One of the most pleasant surprises on platforms during the worst days of the pandemic and home confinement was the premiere of the very unique Thunder Road, debut in the feature film of Jim Cummings, which adapted his own short also starring himself: a black comedy about depression, disconcerting in its tone and style, which, starting from common places in the world, indie American ended up reaching a fusion between comedy and tragedy of exquisite affection for his characters.
With The wolf of Snow Hollow, who arrives at Movistar these days, Cummings repeats the role with a character in principle very similar: a loser burdened by marital and family conflicts, also a policeman – here he is the assistant to the sheriff, precisely his father – and that, as in Thunder Road, it seems that he will burst into tears almost every take. Screaming, ex-alcoholic and on the verge of a constant nervous breakdown, Cummings’ role articulates an unusual film that, on its surface, due to the environment, the gear of thriller and the nuance of black comedy, could be related to the Fargo of the Coen brothers, but unfolding from an even more cantankerous and effervescent spirit.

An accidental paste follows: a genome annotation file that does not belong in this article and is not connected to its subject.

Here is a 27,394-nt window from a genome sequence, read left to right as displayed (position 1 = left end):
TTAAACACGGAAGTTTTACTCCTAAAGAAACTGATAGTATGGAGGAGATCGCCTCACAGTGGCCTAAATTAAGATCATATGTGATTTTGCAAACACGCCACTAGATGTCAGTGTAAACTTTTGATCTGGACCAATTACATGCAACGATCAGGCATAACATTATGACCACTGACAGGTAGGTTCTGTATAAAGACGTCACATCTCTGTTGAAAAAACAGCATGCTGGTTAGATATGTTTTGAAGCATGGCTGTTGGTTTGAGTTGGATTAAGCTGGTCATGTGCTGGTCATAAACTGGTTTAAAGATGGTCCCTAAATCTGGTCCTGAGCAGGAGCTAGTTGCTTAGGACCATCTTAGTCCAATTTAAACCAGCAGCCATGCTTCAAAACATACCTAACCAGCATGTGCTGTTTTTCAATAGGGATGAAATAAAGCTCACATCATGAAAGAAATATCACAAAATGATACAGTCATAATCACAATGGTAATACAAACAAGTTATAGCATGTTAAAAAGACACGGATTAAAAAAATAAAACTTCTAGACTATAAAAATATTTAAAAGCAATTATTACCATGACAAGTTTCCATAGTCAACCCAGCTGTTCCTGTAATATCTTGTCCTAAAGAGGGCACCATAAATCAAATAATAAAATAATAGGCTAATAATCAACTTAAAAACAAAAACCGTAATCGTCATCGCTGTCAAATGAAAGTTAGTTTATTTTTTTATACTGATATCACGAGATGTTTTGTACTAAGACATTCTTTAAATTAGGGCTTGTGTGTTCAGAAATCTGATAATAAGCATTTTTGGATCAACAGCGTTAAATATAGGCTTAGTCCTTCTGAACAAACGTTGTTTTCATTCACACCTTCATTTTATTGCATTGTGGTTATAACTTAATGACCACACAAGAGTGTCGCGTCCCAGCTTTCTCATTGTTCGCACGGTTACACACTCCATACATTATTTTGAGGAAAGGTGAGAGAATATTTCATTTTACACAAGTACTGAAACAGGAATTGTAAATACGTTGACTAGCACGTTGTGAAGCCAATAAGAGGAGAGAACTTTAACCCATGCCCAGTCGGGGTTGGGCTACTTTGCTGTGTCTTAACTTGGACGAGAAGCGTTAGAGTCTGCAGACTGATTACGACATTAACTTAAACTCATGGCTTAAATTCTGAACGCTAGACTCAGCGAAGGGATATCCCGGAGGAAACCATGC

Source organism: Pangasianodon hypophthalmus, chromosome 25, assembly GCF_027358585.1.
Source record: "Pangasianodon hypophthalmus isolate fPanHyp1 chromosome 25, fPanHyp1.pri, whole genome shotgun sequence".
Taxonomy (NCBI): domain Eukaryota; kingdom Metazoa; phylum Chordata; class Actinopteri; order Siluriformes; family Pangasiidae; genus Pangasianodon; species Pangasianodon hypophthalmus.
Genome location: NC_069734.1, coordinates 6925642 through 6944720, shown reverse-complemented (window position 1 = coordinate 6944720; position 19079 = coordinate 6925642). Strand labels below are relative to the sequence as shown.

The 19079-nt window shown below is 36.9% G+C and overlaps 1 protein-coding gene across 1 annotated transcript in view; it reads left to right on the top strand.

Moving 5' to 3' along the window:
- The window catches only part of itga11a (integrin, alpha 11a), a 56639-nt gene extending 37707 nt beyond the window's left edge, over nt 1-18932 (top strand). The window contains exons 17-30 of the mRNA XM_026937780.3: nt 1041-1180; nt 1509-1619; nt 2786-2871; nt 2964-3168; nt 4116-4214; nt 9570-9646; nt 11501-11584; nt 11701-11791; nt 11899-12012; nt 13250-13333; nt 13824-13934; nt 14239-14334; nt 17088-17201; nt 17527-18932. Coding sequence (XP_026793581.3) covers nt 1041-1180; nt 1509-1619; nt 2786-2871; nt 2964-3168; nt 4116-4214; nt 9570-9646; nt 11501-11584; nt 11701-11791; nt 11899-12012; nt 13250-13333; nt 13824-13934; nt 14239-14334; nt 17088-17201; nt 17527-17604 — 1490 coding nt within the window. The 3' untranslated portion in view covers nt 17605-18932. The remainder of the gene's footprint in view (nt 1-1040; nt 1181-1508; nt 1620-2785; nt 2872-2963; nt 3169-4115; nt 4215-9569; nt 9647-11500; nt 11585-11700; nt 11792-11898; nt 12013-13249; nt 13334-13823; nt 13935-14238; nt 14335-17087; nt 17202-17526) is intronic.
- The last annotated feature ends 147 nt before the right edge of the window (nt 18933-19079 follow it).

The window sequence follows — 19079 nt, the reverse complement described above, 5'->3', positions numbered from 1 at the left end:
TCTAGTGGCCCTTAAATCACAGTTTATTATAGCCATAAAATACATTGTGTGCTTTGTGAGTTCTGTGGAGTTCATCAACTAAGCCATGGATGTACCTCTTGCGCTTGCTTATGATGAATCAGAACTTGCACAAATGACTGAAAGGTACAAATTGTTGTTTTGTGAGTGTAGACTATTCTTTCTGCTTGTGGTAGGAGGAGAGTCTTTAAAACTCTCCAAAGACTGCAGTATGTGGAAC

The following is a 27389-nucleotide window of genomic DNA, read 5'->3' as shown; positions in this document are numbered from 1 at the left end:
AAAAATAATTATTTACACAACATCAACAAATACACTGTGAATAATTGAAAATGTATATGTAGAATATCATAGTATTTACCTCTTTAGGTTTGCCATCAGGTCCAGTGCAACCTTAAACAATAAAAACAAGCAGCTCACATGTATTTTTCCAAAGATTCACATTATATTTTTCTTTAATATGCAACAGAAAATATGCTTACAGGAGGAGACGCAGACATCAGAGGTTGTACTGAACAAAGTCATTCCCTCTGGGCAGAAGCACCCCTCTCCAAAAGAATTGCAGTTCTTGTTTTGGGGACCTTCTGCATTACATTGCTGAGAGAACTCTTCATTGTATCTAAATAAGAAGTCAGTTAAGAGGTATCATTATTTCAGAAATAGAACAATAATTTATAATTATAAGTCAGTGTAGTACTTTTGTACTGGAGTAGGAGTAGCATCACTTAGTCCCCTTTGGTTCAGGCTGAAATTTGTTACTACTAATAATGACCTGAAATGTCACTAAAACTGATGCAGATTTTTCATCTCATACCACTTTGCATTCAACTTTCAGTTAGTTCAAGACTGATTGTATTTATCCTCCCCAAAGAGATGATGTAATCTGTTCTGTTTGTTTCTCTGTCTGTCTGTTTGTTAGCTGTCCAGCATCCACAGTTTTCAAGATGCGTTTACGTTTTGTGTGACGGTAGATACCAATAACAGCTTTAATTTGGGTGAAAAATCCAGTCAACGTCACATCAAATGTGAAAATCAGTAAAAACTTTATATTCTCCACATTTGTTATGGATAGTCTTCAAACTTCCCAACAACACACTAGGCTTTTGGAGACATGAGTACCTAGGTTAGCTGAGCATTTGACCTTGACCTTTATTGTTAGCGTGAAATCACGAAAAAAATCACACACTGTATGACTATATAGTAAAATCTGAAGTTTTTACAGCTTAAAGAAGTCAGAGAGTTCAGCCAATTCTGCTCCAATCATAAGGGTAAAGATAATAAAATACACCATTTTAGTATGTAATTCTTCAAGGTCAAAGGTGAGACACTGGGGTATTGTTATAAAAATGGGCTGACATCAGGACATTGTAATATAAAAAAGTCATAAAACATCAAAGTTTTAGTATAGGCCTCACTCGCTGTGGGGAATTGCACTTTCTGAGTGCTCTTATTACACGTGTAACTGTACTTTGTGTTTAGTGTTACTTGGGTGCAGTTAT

An unprejudiced and unpretentious air, even in its concise footage, but of enviable mockery, which, being centered on a mystery where the crimes seem to have been perpetrated by a werewolf, inevitably leads us to certain great works of the eighties with similar patina of lycanthropy hooliganism, mainly An American werewolf in London Y Howls And it is right there where you have to fit The wolf of Snow Hollow, in that decade where it was difficult to draw the fine line that sometimes separates supine stupidity, perfect bullshit and historical genius. In fact, the production hallmark of Orion Pictures, a company resurrected in 2013 after its economic meltdown in the 1990s, marks Cummings’ hilarious delusion from start to finish.